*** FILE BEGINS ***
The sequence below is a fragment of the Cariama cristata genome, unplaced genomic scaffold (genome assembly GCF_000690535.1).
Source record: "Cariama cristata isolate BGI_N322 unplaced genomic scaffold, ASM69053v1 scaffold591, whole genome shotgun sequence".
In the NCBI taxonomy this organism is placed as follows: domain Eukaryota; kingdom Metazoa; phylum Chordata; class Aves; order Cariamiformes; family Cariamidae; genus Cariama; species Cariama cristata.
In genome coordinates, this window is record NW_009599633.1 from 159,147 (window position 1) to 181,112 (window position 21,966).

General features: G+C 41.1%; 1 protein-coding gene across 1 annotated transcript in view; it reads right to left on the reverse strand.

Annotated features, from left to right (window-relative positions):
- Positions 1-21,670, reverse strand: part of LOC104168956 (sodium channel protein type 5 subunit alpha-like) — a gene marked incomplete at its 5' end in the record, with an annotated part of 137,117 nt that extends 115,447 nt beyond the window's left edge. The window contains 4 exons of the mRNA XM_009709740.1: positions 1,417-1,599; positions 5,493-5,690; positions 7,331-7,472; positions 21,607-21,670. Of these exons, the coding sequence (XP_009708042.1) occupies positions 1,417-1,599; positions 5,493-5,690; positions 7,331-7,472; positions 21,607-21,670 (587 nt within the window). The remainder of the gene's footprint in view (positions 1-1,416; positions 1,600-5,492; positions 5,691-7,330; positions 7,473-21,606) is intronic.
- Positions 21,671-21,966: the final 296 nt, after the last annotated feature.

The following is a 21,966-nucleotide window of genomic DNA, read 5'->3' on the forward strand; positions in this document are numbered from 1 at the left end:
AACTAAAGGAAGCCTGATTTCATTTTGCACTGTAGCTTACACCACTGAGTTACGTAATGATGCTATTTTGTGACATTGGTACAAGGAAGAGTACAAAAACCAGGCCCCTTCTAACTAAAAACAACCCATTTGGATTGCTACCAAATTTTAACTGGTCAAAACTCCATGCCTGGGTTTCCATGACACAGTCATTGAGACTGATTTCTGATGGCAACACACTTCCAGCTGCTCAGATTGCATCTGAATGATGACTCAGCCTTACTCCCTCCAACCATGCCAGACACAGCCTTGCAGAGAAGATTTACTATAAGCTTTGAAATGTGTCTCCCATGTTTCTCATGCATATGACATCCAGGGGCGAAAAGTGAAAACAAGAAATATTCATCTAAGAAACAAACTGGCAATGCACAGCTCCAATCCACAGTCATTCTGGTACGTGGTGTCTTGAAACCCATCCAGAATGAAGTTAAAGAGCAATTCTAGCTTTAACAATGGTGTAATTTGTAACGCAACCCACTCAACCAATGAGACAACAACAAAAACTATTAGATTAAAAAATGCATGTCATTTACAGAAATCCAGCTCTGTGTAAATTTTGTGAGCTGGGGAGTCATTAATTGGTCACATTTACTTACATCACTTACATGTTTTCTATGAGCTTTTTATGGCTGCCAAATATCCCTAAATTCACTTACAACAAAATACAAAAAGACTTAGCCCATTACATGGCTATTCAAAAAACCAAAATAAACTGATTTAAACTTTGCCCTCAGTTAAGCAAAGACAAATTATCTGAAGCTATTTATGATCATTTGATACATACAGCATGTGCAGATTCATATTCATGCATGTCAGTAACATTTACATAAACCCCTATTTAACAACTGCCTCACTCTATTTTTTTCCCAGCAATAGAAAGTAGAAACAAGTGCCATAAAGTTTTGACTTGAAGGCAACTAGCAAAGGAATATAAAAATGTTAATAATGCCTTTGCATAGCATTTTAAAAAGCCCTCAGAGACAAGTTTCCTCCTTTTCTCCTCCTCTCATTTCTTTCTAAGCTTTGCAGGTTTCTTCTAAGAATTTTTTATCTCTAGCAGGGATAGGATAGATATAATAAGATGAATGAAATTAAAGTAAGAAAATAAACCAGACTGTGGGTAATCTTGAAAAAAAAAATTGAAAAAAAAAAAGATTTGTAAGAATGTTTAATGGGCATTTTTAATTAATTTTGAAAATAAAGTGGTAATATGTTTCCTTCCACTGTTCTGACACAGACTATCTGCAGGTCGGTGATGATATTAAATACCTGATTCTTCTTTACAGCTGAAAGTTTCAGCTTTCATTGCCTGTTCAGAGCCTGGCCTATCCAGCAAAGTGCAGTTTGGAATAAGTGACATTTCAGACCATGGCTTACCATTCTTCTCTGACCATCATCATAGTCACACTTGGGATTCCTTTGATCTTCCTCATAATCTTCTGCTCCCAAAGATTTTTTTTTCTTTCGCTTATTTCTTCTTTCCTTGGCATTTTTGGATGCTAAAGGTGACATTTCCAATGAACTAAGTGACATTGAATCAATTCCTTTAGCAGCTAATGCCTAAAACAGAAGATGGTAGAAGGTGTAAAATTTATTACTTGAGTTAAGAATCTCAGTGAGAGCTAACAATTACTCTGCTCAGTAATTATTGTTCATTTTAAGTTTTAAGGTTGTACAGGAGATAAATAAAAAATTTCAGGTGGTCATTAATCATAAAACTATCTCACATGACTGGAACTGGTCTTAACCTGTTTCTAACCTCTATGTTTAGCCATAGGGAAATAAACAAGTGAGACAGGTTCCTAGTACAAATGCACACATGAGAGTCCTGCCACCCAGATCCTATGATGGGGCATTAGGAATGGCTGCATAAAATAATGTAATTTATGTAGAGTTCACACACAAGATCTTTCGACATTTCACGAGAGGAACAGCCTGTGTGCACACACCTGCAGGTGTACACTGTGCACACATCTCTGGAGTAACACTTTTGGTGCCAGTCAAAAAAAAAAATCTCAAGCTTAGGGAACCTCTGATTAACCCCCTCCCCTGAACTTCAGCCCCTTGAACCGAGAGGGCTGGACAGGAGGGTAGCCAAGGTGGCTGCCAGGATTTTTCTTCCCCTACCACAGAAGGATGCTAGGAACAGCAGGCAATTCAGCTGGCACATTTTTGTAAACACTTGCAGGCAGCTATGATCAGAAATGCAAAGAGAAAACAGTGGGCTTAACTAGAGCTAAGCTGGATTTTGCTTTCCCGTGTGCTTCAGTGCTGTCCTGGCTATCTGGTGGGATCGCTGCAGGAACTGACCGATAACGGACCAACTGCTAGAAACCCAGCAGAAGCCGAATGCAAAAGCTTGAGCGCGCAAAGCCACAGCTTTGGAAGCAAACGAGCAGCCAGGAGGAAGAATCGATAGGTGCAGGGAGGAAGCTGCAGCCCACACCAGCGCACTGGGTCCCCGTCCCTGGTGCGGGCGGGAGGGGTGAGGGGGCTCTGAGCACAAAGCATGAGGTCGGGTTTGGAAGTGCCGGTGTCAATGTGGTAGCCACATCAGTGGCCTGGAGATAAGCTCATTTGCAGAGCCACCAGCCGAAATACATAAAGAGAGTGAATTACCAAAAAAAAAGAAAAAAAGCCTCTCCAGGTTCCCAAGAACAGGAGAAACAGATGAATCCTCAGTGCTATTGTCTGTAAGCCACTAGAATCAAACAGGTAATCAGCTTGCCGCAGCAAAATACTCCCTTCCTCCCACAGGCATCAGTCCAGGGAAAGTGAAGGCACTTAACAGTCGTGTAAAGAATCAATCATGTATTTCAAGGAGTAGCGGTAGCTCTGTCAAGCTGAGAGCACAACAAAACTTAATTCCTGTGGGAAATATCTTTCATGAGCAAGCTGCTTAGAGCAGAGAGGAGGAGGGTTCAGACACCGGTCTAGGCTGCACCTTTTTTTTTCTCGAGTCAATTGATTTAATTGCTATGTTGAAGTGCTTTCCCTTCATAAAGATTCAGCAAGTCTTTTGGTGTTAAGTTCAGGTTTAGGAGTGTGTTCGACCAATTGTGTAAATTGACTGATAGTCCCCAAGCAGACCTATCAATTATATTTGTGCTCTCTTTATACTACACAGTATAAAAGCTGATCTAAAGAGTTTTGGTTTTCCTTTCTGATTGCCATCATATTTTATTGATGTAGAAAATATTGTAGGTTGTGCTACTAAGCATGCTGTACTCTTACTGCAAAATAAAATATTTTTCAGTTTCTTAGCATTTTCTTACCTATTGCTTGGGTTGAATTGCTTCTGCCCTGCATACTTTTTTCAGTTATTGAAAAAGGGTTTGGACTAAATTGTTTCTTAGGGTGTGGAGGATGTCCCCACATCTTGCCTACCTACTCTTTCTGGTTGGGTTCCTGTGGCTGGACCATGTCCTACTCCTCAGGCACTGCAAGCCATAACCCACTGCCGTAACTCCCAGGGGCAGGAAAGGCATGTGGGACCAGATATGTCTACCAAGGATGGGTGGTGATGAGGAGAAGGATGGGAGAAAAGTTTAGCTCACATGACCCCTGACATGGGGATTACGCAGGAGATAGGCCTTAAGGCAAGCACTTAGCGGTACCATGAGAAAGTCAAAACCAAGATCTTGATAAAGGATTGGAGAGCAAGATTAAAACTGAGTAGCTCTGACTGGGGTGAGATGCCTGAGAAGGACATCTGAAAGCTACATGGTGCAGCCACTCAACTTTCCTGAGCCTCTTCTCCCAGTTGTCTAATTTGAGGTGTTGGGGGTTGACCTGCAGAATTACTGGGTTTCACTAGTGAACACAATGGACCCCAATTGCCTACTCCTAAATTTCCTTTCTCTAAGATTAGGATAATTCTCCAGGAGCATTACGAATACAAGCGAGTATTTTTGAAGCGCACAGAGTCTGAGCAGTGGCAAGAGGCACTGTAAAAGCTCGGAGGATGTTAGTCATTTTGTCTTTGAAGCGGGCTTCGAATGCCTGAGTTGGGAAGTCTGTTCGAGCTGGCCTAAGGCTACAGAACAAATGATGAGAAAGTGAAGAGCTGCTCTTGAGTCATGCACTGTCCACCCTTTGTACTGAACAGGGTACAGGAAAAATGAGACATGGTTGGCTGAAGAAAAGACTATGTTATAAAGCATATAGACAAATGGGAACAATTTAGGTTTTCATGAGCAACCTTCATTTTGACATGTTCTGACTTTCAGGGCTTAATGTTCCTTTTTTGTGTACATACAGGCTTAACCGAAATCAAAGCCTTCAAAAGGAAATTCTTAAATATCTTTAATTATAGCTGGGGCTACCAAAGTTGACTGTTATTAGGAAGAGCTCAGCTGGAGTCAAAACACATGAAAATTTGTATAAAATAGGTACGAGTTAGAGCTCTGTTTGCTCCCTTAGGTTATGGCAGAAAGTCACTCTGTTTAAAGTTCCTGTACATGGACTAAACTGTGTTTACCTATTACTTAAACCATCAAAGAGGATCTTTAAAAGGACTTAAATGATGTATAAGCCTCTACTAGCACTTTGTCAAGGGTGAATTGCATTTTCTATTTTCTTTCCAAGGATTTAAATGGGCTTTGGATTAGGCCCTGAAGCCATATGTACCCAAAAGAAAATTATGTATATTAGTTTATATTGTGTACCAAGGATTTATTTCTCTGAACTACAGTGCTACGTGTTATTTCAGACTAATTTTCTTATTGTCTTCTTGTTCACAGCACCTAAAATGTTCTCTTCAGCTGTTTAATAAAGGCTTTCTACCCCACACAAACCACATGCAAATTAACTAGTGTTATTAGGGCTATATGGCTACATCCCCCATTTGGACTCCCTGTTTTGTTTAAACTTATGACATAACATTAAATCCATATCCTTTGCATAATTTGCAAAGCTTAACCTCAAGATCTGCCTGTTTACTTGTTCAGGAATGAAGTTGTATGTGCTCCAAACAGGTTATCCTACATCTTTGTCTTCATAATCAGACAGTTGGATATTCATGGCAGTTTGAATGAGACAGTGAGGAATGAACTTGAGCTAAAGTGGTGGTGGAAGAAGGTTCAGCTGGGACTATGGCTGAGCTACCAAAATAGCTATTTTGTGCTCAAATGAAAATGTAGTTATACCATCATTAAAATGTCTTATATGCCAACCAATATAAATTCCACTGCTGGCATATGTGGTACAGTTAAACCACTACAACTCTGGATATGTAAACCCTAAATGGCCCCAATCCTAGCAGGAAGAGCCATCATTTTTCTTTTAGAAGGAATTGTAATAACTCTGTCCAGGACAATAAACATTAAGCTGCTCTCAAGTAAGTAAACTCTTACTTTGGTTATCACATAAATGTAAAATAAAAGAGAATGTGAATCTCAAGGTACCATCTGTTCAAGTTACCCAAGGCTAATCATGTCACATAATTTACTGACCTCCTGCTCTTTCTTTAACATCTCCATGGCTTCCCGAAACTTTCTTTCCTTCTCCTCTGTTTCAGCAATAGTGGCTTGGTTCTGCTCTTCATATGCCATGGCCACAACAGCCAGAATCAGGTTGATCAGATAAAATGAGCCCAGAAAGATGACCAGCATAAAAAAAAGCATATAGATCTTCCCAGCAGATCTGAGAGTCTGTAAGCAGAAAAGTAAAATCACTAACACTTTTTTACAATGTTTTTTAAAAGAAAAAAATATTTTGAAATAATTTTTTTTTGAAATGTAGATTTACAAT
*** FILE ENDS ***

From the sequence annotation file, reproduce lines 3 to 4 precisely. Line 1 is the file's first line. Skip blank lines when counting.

In the NCBI taxonomy this organism is placed as follows: domain Eukaryota; kingdom Metazoa; phylum Chordata; class Aves; order Cariamiformes; family Cariamidae; genus Cariama; species Cariama cristata.
In genome coordinates, this window is record NW_009599633.1 from 159,147 (window position 1) to 181,112 (window position 21,966).